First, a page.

New Approach May Halt or Reverse Rheumatoid Arthritis

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New research to be published in the February issue of Arthritis & Rheumatism discussed a novel way to halt or reverse rheumatoid arthritis by using am imitation of a suicide molecule that floats undetected into immune cells that are responsible for this type of arthritis. Using this approach the researchers were able to stop the disease in 75% of the study mice without any observed toxic effects as is the case with current drugs. The mechanism is that healthy immune cells usually die after attacking an invading virus or bacteria. However, in rheumatoid arthritis the immune cells do not die but live on and go rogue proliferating in the blood, building up in the joints and invading cartilage and bone.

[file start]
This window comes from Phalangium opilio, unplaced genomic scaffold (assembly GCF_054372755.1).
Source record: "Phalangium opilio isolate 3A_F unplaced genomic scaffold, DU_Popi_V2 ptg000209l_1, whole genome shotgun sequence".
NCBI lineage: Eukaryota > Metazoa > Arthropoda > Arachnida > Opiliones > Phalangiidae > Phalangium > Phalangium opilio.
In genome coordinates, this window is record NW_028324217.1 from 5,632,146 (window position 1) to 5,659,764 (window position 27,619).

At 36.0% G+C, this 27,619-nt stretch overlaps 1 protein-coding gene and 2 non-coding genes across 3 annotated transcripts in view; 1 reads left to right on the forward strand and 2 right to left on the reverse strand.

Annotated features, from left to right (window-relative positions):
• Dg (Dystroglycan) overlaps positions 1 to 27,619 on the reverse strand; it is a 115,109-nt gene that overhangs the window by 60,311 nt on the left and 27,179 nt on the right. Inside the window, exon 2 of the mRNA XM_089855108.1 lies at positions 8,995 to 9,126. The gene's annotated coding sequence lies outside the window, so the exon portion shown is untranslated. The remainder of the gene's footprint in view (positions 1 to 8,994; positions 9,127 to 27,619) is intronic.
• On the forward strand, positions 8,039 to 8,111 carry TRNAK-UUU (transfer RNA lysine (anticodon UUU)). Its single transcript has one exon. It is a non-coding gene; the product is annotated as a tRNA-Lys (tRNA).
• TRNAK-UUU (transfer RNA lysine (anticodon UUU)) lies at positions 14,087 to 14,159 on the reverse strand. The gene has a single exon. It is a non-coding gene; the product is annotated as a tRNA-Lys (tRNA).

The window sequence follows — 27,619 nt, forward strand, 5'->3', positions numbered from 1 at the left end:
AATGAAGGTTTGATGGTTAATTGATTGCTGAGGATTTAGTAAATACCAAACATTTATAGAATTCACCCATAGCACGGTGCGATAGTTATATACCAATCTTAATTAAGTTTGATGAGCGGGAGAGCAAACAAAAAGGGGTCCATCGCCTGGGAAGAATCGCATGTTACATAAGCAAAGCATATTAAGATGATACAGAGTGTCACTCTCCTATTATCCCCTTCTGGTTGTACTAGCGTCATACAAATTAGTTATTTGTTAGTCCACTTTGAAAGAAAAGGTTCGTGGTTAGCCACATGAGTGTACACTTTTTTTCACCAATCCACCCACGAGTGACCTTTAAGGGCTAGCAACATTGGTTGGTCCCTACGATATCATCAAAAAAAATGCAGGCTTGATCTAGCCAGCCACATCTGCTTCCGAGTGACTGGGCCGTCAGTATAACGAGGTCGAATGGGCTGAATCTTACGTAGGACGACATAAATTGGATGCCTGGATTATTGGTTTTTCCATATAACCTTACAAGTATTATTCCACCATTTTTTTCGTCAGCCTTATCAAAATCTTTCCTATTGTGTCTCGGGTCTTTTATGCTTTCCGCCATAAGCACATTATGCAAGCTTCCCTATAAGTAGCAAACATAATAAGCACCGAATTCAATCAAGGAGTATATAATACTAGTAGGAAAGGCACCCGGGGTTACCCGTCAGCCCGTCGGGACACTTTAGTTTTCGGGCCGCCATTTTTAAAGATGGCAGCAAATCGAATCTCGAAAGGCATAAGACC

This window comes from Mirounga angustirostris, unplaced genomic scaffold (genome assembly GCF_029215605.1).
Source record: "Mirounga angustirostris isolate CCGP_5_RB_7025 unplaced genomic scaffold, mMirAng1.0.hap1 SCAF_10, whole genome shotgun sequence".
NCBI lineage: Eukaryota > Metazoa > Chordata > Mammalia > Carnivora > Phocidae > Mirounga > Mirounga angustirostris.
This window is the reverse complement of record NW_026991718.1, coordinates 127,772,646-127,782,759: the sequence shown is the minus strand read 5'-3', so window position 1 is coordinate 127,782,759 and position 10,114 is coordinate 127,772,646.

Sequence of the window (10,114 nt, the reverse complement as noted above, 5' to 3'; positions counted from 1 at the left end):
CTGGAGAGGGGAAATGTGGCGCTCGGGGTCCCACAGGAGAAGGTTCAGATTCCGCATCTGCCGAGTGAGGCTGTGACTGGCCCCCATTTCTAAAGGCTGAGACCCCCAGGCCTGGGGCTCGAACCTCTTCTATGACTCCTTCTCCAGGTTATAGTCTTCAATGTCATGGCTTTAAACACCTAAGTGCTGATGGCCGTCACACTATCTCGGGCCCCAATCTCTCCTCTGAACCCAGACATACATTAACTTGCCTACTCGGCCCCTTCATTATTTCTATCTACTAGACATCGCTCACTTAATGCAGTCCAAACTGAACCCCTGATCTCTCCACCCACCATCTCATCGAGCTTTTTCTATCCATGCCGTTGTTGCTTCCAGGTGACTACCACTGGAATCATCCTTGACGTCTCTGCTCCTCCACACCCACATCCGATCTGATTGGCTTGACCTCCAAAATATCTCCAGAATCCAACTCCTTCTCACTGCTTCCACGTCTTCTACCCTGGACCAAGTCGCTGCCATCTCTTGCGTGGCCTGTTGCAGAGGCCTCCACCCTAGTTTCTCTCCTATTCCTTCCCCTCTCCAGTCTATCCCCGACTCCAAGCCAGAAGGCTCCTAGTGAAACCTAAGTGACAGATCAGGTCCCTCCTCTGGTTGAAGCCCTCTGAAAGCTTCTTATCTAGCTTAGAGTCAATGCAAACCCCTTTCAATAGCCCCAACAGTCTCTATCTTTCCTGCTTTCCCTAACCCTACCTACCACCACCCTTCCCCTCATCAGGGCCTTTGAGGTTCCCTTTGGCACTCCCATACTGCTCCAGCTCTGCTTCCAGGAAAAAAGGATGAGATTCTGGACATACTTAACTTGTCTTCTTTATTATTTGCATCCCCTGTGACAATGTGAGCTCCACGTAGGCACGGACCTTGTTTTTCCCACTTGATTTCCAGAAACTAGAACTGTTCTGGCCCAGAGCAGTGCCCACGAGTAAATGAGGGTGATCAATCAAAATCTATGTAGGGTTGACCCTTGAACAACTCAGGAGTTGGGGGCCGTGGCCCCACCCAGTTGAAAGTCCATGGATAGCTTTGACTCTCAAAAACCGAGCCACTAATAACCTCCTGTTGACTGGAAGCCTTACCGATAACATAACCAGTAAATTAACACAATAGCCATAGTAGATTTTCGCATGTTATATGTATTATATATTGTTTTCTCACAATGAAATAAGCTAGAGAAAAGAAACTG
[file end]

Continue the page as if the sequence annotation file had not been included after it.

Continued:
Researchers discovered that immune cells in rheumatoid arthritis are low in a critical molecule (Bim) that cause the immune cells to self- destruct. To correct this fault they developed an imitation of this molecule (called BH2) that was injected into study mice with rheumatoid arthritis that caused the immune cells to destruct, joint swelling was reduced and bone destruction decreased. Thus, they concluded that the molecule could prevent the disease and trigger a remission in those who have it. Further research is planned to develop a more precise method of delivering the drug.

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